Awl or Hair Ornament
Ivory’s value results from its scarcity, as well as its association with the elephant, a symbol of power and strength. Ivory bracelets, decorated with engraved designs, were made by the Fur of the Darfur region of Sudan and traded as far as Eritrea and the Republic of the Congo. Hairpins from the northeastern Democratic Republic of the Congo are worn by both men and women to hold hats and ornate hairstyles in place. These hairpins are particularly ostentatious, since each is made from a large piece of ivory, most of which is carved away.
- Cultures: Mangbetu; or Zande
- Medium: Ivory, copper
- Place Made: Ubangi or Uelele region, Democratic Republic of the Congo
- Dates: late 19th or early 20th century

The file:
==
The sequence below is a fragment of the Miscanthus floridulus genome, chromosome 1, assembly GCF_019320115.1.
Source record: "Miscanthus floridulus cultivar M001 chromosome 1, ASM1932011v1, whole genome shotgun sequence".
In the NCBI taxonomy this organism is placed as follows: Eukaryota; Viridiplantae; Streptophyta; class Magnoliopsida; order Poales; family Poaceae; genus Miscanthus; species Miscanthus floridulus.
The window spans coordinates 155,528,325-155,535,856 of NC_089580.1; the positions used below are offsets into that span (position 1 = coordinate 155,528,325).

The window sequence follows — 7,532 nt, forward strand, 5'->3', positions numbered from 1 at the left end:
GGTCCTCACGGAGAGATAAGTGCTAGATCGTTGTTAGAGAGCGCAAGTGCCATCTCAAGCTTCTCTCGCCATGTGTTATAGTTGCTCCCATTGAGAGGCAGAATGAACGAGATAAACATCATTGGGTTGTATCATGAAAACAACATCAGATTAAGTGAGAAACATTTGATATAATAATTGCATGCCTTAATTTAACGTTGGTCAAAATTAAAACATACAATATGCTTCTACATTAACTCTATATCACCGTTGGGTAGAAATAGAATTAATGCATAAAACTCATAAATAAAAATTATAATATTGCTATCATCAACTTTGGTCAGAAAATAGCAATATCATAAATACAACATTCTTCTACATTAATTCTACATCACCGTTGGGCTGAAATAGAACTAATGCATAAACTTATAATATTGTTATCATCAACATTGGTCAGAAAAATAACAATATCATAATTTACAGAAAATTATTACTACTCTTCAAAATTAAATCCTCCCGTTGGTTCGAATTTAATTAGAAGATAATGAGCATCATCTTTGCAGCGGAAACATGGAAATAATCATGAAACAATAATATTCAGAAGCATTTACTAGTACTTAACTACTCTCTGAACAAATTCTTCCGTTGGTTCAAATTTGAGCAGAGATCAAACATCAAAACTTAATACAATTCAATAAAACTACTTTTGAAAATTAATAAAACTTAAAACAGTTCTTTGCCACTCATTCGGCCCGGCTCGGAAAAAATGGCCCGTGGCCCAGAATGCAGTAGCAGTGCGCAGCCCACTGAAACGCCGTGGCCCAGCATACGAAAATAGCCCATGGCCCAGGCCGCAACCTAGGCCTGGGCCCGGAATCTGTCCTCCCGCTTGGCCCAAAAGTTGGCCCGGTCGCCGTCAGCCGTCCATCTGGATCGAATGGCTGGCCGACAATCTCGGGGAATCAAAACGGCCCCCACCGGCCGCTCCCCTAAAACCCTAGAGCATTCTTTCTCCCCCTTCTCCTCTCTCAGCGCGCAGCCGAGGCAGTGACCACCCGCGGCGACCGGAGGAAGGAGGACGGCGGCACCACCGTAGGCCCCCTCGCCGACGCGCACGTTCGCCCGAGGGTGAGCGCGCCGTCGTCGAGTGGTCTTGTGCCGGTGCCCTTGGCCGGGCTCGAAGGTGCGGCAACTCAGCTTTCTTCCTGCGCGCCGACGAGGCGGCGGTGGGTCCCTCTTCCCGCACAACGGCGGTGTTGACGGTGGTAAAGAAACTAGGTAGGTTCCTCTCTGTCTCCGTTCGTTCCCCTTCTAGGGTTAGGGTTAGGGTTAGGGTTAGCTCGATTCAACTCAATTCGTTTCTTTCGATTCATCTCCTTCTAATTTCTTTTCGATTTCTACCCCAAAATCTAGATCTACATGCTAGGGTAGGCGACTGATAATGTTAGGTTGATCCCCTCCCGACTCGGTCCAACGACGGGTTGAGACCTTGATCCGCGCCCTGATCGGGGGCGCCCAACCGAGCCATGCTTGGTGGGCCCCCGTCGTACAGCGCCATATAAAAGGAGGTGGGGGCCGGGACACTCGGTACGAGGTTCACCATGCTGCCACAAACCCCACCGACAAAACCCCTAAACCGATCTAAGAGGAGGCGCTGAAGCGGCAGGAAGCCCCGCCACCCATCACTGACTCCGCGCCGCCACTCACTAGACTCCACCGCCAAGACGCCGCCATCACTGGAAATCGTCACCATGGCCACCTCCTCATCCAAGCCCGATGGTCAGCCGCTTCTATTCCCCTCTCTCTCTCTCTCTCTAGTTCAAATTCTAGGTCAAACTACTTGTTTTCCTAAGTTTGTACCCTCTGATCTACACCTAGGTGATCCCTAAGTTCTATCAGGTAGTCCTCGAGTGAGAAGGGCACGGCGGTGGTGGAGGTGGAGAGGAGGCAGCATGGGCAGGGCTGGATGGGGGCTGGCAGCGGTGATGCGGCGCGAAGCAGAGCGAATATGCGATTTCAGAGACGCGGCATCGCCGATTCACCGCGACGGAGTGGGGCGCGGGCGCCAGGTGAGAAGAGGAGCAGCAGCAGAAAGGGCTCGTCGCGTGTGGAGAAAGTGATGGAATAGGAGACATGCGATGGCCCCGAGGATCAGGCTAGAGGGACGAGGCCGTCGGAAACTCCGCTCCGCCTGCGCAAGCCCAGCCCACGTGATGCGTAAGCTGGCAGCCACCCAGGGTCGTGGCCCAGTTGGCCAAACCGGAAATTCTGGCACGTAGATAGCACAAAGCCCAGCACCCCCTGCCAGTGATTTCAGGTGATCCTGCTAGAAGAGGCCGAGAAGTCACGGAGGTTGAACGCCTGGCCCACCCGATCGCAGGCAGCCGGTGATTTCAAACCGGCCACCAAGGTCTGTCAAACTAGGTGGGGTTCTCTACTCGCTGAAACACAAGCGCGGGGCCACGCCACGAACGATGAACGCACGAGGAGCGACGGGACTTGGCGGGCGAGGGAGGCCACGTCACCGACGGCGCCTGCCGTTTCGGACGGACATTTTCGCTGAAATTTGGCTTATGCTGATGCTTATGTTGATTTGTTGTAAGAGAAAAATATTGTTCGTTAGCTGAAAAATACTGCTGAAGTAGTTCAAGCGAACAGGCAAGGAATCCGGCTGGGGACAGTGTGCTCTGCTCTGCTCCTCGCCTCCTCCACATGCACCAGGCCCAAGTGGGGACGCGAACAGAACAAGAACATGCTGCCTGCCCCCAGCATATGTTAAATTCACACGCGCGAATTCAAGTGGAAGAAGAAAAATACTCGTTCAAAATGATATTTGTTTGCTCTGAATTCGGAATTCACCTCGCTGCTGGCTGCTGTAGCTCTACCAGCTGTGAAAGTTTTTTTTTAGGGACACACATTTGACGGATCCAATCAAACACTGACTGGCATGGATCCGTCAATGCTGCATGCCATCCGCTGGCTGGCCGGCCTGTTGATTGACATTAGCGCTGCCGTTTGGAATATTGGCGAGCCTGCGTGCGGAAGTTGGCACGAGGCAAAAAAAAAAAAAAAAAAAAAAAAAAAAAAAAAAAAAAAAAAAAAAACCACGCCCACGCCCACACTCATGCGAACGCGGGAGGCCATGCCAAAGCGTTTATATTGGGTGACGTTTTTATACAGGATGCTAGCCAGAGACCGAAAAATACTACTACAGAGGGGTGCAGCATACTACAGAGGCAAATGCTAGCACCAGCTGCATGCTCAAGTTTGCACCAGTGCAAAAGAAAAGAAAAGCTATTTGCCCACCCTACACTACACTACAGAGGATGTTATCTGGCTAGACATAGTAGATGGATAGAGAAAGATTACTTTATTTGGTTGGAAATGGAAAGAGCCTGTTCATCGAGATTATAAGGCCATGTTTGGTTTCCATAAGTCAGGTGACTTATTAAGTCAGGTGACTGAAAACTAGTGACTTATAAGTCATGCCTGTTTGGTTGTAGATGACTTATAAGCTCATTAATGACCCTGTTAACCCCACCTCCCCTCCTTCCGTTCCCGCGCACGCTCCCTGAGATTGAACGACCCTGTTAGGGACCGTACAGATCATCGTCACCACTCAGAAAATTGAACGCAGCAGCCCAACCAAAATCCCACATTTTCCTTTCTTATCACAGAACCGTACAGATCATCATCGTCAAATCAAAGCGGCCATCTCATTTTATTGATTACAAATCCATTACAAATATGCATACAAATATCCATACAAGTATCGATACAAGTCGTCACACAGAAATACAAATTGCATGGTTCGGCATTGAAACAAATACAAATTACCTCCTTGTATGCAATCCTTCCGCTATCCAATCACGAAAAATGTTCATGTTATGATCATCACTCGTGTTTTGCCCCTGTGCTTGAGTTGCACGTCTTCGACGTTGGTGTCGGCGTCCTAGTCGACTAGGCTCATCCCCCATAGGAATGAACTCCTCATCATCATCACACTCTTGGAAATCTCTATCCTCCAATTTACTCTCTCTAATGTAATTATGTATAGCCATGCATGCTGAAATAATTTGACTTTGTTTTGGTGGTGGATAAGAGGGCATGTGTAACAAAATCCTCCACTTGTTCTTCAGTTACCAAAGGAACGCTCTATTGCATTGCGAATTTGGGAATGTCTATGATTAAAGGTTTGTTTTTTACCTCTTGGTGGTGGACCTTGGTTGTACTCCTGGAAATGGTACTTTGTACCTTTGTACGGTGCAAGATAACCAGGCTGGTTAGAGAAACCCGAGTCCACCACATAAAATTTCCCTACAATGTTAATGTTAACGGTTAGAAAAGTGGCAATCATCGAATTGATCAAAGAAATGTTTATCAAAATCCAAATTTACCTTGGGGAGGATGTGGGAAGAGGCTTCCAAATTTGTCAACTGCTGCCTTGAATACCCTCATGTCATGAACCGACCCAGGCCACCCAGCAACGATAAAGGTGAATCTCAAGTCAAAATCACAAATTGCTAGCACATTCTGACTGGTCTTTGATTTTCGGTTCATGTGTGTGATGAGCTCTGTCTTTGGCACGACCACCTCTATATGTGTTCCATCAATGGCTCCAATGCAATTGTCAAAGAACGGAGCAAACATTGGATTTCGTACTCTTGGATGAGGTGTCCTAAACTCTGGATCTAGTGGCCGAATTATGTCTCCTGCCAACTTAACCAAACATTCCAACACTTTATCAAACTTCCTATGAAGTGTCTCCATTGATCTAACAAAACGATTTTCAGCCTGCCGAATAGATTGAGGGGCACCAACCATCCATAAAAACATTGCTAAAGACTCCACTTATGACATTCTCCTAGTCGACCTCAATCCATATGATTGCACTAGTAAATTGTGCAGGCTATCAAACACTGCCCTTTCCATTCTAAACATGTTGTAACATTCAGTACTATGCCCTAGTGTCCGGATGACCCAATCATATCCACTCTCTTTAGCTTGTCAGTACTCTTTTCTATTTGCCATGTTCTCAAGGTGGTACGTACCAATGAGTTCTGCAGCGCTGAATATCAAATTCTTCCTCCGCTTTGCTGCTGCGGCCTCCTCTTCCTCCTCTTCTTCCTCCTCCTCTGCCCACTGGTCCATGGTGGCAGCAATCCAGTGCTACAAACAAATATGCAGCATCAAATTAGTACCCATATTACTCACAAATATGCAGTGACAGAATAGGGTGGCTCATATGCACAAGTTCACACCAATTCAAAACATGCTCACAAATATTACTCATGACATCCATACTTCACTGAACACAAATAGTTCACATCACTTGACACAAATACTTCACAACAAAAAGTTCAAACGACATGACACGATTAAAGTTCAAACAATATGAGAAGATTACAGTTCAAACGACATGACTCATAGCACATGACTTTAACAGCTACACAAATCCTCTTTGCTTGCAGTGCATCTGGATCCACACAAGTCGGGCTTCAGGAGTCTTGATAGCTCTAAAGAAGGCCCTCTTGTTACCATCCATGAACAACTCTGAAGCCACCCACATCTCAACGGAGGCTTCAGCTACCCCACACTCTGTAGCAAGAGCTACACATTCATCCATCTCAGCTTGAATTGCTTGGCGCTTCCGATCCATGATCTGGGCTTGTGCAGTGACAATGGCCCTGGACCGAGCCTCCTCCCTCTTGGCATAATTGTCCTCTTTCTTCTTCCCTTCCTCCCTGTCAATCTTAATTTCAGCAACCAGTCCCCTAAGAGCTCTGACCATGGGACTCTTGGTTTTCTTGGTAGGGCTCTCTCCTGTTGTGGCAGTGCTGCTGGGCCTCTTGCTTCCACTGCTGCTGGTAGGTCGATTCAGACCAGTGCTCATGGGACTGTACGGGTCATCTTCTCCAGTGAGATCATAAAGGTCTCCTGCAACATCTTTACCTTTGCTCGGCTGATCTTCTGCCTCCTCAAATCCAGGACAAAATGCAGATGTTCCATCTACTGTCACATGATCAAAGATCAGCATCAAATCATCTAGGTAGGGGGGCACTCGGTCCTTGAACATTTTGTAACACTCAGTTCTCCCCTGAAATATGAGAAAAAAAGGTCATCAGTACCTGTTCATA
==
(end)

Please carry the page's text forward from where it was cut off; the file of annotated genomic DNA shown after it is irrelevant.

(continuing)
- Dimensions: 9 1/16in. (23cm) (show scale)
- Collections:Arts of Africa
- Museum Location: This item is on view in South Gallery, 1st Floor
- Accession Number: 56.6.53
- Credit Line: Gift of Arturo and Paul Peralta-Ramos
- Rights Statement: Creative Commons-BY
- Caption: Mangbetu. Awl or Hair Ornament, late 19th or early 20th century. Ivory, copper, 9 1/16in. (23cm). Brooklyn Museum, Gift of Arturo and Paul Peralta-Ramos, 56.6.53. Creative Commons-BY
- Catalogue Description: Ivory awl or hair ornament. Hair pin, ivory, copper end incised with two lizard-like motifs, cross-hatching and rings, rim slightly bent.
- Record Completeness: Best (83%)